CO2 is so last year, COP26 is all about CH4 – you still with me?
did you know the odourless gas methane is 80 times worse than carbon dioxide at warming the atmosphere?
but here’s the thing, not only is it more damaging, it breaks down far more quickly than CO2, hence why global leaders have suddenly turned their sights on it as a potential quick win.
so now we have a new target – who is to blame for polluting our dear planet with this evil climate changing gas?
we’ll get to that in a moment, but first let’s review some of the ‘facts’…
according to reports today, about 0.5C of the 1.1C rise in the global average temperature since the industrial revolution has been caused by methane emissions.
so it clearly makes sense in a time of climate crisis, and with the clock ticking (it’s one minute to midnight according to our PM. we’re also 5:1 down at half time, which surely means there’s 45 mins to go?!?)… I digress, the clock is ticking so it makes good sense to focus on reducing the emissions of this potent global warmer – hence calls yesterday by world leaders to cut it by 30% by the end of the decade.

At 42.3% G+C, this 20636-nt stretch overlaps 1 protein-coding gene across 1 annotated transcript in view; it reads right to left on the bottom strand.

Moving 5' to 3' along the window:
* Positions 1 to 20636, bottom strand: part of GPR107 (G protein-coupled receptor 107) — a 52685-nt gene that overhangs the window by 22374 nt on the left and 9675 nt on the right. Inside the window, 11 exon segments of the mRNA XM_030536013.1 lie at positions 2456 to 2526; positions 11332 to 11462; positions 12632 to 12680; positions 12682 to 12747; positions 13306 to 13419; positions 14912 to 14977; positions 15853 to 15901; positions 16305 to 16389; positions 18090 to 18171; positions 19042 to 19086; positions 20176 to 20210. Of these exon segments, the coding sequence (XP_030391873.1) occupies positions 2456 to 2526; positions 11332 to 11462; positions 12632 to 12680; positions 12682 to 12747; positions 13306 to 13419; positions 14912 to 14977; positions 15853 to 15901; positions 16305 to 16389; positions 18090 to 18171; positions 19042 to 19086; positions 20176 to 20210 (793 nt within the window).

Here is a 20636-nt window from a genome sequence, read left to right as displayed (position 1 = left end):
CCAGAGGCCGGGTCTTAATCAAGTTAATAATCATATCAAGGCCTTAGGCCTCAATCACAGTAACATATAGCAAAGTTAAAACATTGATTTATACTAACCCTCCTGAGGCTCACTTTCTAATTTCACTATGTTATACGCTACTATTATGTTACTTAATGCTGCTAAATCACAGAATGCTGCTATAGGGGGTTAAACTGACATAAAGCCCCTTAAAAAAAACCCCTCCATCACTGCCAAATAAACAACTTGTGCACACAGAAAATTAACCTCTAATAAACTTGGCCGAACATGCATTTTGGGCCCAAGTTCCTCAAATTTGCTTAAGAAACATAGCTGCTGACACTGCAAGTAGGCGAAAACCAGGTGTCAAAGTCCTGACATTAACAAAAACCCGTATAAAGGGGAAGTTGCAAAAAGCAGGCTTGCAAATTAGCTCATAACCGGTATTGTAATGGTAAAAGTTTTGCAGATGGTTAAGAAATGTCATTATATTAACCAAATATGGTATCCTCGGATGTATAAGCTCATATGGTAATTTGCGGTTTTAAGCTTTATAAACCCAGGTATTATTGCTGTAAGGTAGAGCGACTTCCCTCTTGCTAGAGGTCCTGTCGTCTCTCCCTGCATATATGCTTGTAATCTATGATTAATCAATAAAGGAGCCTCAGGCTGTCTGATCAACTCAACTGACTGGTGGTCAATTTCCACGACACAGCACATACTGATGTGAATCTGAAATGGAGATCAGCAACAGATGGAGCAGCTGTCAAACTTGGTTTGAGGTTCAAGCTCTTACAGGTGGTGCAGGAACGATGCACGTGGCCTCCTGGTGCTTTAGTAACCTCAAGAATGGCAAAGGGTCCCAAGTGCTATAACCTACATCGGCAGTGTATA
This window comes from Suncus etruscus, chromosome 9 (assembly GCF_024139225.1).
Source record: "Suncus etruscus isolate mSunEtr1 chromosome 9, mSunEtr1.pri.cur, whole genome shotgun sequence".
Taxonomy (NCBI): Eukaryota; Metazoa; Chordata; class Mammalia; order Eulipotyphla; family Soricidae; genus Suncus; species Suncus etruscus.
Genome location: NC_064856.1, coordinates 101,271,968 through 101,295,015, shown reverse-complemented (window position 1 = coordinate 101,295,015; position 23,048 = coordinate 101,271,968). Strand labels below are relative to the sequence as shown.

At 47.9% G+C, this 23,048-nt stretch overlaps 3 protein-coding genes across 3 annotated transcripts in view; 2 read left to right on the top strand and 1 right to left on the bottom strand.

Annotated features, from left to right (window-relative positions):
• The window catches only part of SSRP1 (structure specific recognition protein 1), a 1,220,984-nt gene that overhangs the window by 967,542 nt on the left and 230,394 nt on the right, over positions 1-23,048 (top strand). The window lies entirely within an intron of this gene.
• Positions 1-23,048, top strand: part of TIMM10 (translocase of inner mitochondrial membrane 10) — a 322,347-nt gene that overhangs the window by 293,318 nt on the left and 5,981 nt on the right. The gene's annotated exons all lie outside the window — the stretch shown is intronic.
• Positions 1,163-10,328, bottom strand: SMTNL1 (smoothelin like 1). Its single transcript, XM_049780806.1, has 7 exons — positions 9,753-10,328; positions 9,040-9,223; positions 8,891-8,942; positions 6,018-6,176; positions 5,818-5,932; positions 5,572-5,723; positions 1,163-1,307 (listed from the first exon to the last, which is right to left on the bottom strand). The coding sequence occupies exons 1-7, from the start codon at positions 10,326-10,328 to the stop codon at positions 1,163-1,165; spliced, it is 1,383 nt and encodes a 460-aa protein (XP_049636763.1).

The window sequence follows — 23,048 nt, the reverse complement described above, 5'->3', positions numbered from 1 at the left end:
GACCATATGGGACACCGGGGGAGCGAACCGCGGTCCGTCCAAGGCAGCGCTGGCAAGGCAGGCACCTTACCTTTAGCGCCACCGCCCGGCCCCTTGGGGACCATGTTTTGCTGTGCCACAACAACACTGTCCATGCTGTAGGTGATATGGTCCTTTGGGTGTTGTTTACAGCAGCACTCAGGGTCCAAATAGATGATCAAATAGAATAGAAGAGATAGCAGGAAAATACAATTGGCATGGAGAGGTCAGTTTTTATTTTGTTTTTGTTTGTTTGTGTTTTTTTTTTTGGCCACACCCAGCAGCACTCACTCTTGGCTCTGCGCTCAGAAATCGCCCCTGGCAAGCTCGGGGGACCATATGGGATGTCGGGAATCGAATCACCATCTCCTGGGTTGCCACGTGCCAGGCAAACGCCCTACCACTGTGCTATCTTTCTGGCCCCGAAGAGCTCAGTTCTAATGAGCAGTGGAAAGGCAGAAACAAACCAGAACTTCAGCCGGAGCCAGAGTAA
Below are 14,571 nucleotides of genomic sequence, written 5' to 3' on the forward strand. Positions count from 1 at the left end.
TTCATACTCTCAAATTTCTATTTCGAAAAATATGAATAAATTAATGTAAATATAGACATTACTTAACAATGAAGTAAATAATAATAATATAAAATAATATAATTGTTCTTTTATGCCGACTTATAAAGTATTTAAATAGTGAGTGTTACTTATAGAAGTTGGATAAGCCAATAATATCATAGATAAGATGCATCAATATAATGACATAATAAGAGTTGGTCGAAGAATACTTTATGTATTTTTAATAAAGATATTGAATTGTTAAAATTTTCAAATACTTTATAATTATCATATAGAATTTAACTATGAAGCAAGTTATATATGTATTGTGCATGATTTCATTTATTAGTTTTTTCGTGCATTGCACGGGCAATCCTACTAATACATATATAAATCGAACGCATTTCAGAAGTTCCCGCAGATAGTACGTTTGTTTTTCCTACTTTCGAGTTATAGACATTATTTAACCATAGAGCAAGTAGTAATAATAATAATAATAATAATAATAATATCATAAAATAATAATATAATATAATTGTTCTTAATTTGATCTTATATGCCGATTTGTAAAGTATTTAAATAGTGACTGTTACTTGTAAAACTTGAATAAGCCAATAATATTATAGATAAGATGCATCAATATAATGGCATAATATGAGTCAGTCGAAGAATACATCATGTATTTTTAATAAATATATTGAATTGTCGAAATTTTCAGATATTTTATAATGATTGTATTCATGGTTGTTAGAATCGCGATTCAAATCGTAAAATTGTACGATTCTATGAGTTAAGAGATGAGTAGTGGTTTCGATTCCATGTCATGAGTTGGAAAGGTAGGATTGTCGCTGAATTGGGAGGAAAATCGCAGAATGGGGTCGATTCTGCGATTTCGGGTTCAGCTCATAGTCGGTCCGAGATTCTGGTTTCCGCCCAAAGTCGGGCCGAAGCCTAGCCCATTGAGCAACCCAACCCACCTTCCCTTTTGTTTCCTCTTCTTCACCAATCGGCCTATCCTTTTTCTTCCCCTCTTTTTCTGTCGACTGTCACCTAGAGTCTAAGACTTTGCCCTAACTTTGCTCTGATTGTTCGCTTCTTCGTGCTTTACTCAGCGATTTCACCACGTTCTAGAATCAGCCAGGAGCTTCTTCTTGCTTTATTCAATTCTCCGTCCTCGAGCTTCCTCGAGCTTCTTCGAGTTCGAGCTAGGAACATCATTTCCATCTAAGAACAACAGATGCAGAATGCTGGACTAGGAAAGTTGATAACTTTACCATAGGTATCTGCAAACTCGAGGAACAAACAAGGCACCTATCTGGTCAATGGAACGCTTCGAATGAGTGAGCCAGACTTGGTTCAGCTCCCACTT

so far Britain, the US, EU, Indonesia, Pakistan, Argentina, Mexico, Nigeria, Iraq, Vietnam and Canada have all signed up. However, China, India and Russia, three of the top five methane emitters, have chosen not to, and neither has Australia.
still, it’s a decent start, and you’ve got to start somewhere right?
so who is to blame, and what are they going to do about it?
according to a report in The Times this morning, the largest source of man-made methane emissions is farming. the production of oil, gas and coal is also a significant source, with methane leaking from wells, mines and pipelines. landfill also gets a namecheck here and there.